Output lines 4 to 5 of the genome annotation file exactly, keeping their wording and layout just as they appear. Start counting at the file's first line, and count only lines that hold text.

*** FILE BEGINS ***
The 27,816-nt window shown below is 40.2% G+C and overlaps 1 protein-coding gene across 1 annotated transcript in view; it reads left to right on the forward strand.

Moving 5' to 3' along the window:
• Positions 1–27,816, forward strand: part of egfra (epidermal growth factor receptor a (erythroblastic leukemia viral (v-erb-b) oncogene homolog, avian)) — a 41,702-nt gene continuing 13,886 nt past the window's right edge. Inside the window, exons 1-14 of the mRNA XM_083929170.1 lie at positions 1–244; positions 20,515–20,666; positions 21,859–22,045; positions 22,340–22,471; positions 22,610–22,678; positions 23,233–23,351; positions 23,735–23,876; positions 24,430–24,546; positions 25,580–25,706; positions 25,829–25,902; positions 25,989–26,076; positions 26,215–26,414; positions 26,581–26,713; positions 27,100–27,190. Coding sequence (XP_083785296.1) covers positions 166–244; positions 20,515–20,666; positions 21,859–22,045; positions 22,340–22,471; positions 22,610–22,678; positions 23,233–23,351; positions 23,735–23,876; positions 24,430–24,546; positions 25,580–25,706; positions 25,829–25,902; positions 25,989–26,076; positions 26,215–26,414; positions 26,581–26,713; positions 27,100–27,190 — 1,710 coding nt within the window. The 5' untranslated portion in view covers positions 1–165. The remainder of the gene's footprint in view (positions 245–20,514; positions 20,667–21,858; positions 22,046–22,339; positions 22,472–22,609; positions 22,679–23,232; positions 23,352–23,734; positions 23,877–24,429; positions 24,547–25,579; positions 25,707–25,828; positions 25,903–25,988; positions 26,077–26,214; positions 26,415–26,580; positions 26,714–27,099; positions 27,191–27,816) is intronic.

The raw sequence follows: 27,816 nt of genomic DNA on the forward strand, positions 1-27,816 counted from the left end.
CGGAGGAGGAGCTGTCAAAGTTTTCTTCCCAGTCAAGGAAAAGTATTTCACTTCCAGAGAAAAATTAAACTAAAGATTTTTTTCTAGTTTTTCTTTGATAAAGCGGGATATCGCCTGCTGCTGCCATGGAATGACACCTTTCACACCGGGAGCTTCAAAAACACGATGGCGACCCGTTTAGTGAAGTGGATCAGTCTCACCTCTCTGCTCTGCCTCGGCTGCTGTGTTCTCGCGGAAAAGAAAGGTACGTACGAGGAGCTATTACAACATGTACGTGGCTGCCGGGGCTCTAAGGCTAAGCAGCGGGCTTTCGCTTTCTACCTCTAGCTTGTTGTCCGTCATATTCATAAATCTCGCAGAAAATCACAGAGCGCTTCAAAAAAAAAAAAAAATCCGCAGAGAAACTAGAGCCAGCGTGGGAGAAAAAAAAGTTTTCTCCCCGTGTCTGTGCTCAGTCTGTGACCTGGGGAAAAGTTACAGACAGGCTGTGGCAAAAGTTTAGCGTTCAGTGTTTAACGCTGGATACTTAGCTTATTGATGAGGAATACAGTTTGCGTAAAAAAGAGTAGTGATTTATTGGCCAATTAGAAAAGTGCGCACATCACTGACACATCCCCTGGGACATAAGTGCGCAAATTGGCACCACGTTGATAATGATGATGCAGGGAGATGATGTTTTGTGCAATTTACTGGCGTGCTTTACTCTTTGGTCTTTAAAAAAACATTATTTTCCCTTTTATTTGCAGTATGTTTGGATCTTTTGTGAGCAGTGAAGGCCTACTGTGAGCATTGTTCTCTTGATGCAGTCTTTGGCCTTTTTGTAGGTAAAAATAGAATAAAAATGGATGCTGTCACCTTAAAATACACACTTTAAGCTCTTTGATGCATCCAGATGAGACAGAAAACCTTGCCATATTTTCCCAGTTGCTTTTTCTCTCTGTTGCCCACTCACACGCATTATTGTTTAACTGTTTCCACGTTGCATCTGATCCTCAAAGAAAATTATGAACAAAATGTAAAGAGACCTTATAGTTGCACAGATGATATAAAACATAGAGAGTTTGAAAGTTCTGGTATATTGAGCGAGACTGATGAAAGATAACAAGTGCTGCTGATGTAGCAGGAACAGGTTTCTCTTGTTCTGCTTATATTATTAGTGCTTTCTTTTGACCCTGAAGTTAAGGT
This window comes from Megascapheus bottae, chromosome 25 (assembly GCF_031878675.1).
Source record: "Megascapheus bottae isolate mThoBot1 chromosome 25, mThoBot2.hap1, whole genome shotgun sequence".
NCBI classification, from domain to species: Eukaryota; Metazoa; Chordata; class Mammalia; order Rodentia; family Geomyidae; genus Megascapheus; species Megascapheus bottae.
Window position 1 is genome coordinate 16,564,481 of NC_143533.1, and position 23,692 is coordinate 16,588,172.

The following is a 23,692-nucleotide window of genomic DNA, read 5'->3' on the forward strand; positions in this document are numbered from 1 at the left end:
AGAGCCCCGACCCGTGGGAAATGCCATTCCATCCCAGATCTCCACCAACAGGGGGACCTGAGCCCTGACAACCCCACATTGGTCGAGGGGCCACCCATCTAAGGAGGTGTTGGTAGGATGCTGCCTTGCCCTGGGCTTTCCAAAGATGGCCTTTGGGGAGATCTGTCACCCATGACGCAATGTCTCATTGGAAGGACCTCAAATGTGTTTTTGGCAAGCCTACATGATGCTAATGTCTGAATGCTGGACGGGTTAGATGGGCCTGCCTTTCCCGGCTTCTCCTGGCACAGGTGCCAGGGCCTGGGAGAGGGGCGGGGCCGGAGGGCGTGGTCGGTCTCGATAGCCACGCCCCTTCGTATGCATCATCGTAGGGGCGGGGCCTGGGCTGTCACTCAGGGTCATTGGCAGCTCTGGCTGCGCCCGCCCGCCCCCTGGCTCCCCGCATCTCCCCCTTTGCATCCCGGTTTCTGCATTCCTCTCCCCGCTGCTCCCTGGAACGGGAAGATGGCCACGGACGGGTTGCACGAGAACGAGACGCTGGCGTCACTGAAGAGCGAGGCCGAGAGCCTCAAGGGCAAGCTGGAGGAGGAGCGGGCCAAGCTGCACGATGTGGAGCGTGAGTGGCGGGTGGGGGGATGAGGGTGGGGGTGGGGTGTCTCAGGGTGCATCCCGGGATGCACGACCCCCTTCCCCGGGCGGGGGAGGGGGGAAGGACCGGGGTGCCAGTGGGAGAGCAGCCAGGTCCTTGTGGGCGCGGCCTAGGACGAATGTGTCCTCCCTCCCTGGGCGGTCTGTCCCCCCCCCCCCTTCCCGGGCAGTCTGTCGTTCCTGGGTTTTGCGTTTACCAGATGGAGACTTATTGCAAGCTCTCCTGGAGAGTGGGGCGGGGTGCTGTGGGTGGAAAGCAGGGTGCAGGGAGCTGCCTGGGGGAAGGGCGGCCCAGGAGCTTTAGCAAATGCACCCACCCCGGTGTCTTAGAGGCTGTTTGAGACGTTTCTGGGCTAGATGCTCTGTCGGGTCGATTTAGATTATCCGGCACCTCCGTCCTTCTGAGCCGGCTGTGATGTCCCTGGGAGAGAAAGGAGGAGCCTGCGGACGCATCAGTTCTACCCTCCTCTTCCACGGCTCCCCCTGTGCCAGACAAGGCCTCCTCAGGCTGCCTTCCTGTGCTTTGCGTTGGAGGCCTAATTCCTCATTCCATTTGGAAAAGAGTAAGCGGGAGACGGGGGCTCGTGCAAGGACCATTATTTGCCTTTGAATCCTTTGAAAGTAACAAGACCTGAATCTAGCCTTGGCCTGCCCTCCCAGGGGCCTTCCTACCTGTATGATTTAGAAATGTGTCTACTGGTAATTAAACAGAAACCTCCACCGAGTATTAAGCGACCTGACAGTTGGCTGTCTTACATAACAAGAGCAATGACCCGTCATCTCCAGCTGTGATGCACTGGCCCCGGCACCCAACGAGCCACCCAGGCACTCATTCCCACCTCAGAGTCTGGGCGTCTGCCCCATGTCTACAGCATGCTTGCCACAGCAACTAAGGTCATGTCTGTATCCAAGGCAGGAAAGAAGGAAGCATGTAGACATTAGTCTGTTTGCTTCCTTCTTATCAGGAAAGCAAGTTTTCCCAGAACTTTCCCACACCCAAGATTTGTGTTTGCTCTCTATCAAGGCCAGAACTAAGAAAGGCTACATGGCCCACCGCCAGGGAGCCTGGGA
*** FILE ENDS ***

The raw sequence follows: 27,816 nt of genomic DNA on the forward strand, positions 1-27,816 counted from the left end.
CGGAGGAGGAGCTGTCAAAGTTTTCTTCCCAGTCAAGGAAAAGTATTTCACTTCCAGAGAAAAATTAAACTAAAGATTTTTTTCTAGTTTTTCTTTGATAAAGCGGGATATCGCCTGCTGCTGCCATGGAATGACACCTTTCACACCGGGAGCTTCAAAAACACGATGGCGACCCGTTTAGTGAAGTGGATCAGTCTCACCTCTCTGCTCTGCCTCGGCTGCTGTGTTCTCGCGGAAAAGAAAGGTACGTACGAGGAGCTATTACAACATGTACGTGGCTGCCGGGGCTCTAAGGCTAAGCAGCGGGCTTTCGCTTTCTACCTCTAGCTTGTTGTCCGTCATATTCATAAATCTCGCAGAAAATCACAGAGCGCTTCAAAAAAAAAAAAAAATCCGCAGAGAAACTAGAGCCAGCGTGGGAGAAAAAAAAGTTTTCTCCCCGTGTCTGTGCTCAGTCTGTGACCTGGGGAAAAGTTACAGACAGGCTGTGGCAAAAGTTTAGCGTTCAGTGTTTAACGCTGGATACTTAGCTTATTGATGAGGAATACAGTTTGCGTAAAAAAGAGTAGTGATTTATTGGCCAATTAGAAAAGTGCGCACATCACTGACACATCCCCTGGGACATAAGTGCGCAAATTGGCACCACGTTGATAATGATGATGCAGGGAGATGATGTTTTGTGCAATTTACTGGCGTGCTTTACTCTTTGGTCTTTAAAAAAACATTATTTTCCCTTTTATTTGCAGTATGTTTGGATCTTTTGTGAGCAGTGAAGGCCTACTGTGAGCATTGTTCTCTTGATGCAGTCTTTGGCCTTTTTGTAGGTAAAAATAGAATAAAAATGGATGCTGTCACCTTAAAATACACACTTTAAGCTCTTTGATGCATCCAGATGAGACAGAAAACCTTGCCATATTTTCCCAGTTGCTTTTTCTCTCTGTTGCCCACTCACACGCATTATTGTTTAACTGTTTCCACGTTGCATCTGATCCTCAAAGAAAATTATGAACAAAATGTAAAGAGACCTTATAGTTGCACAGATGATATAAAACATAGAGAGTTTGAAAGTTCTGGTATATTGAGCGAGACTGATGAAAGATAACAAGTGCTGCTGATGTAGCAGGAACAGGTTTCTCTTGTTCTGCTTATATTATTAGTGCTTTCTTTTGACCCTGAAGTTAAGGT